The extra yield that investors demand to hold 10-year Philippine peso bonds over U.S. notes has climbed to 298 basis points from 190 on March 10, and is "pretty rich,” said Joseph Estiva, fixed-income trader at Bank of Commerce in Manila. Yields may be range-bound due to “uncertainty brought by the coming elections,” he said.

Dollar Bonds

The nation’s dollar bonds have lost 1.7 percent since climbing to a record on April 20, a JPMorgan Chase & Co index shows. BNP Paribas SA recommends selling longer-dated overseas notes as they are susceptible to a correction from a “potential near-term, politically related volatility,” according to a May 4 research note.

Investors are likely to stay away from the bond market in the lead-up to the election, and their focus will return to the economy’s strength once the race is decided, according to Jose Emmanuel Hilado, chief operating officer at EastWest Banking Corp. in Manila. Local yields will eventually be guided by the direction of U.S. interest rates, he said.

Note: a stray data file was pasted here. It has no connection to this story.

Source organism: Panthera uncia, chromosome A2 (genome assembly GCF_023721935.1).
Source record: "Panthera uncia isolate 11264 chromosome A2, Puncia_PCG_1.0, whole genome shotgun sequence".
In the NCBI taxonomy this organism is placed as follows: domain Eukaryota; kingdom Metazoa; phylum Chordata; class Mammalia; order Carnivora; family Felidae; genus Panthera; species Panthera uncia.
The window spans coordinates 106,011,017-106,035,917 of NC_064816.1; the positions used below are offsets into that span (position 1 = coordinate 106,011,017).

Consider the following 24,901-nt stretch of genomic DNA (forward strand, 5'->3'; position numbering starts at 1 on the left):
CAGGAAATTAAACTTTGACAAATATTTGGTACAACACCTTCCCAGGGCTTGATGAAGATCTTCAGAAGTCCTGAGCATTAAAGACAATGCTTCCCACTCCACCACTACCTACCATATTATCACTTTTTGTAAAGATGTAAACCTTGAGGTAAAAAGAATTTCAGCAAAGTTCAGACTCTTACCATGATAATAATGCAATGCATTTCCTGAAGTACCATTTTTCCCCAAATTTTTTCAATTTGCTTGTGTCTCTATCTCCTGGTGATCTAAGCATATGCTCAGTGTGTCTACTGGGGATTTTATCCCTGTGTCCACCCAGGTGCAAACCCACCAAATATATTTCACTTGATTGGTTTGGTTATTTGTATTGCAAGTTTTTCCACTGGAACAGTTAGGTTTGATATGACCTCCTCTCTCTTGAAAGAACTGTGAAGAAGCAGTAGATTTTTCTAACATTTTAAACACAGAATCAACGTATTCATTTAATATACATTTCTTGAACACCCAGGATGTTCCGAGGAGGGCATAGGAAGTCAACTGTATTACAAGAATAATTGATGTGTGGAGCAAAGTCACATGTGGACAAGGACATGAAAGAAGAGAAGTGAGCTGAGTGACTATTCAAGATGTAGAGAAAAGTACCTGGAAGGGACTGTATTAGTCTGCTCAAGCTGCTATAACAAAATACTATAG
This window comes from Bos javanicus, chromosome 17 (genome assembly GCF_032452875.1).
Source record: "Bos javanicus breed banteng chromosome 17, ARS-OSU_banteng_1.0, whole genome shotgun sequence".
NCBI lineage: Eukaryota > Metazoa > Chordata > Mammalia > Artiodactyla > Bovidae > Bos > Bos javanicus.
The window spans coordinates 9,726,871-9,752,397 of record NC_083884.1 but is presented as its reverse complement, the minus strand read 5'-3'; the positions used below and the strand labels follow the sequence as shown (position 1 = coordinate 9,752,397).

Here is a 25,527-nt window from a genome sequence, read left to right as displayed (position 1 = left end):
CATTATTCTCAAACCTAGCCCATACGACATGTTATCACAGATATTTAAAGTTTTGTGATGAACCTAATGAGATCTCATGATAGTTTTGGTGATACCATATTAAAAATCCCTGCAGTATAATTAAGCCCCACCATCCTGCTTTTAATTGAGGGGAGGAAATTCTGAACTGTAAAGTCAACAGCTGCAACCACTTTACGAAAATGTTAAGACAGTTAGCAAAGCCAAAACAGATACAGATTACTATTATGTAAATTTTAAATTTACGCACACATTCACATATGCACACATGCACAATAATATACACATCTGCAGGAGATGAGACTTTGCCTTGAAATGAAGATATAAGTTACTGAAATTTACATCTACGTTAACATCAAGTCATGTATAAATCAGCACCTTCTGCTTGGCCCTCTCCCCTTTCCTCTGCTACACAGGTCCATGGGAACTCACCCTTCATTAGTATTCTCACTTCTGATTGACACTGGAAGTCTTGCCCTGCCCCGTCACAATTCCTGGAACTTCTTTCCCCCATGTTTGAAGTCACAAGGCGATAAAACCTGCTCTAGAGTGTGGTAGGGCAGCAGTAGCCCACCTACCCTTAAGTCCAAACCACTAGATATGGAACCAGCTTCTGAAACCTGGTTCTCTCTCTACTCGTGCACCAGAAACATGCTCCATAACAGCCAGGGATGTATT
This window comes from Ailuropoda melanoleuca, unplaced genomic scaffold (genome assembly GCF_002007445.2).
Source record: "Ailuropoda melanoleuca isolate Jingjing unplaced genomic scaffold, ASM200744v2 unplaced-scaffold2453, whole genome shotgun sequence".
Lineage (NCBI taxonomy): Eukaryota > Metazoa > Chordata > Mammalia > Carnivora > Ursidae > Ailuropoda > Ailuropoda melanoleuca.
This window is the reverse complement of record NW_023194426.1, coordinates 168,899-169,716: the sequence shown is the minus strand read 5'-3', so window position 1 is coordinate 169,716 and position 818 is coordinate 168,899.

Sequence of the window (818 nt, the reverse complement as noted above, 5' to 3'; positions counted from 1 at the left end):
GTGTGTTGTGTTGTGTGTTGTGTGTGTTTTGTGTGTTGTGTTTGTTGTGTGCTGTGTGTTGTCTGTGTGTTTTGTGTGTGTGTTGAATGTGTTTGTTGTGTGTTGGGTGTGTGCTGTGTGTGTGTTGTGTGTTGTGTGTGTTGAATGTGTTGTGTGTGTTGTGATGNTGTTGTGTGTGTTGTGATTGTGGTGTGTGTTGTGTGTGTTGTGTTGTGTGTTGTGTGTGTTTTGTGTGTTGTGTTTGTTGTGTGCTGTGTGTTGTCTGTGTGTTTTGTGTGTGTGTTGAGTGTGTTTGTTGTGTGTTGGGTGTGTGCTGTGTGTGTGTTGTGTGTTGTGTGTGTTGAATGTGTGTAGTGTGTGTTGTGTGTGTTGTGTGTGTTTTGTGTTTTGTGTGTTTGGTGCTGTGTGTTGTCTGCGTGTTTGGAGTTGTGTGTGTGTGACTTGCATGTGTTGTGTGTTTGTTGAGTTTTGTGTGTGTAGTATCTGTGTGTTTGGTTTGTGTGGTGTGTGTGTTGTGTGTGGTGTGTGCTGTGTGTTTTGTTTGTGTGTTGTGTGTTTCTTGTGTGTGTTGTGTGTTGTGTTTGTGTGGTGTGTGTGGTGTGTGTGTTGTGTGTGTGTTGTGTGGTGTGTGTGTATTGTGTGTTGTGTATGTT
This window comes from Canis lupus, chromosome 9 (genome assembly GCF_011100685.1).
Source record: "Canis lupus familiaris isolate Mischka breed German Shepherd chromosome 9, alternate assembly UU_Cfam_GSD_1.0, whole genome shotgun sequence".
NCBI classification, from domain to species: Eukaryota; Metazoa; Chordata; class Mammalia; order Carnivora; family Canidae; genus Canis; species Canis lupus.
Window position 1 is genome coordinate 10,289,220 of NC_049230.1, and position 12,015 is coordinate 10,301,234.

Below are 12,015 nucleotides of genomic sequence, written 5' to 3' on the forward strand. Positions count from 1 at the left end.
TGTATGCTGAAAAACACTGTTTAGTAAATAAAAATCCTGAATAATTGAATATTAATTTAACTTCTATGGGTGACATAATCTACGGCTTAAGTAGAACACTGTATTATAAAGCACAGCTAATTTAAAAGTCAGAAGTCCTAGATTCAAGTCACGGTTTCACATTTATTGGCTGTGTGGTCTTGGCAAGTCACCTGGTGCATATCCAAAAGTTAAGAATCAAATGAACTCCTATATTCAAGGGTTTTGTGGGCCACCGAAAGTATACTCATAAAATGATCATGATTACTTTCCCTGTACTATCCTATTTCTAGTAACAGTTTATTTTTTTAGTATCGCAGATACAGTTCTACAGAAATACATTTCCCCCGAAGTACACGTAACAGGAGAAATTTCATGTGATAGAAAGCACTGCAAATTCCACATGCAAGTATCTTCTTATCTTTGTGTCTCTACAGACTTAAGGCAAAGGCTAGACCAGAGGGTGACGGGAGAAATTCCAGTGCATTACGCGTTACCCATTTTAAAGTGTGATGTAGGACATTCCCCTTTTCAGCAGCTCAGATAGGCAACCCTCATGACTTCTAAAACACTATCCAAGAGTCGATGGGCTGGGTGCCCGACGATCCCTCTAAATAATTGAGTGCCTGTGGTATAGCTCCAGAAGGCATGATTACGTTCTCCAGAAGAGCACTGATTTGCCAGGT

“While we understand the anxiety of society and the market given the uncertainty a Duterte win will bring, we would be wary of any over-reaction,” Gary Yau, a strategist at Credit Agricole CIB in Hong Kong, said in a May 4 report. “Fundamentally the Philippines remains one of the healthiest economies in the region, with growth of around six percent.”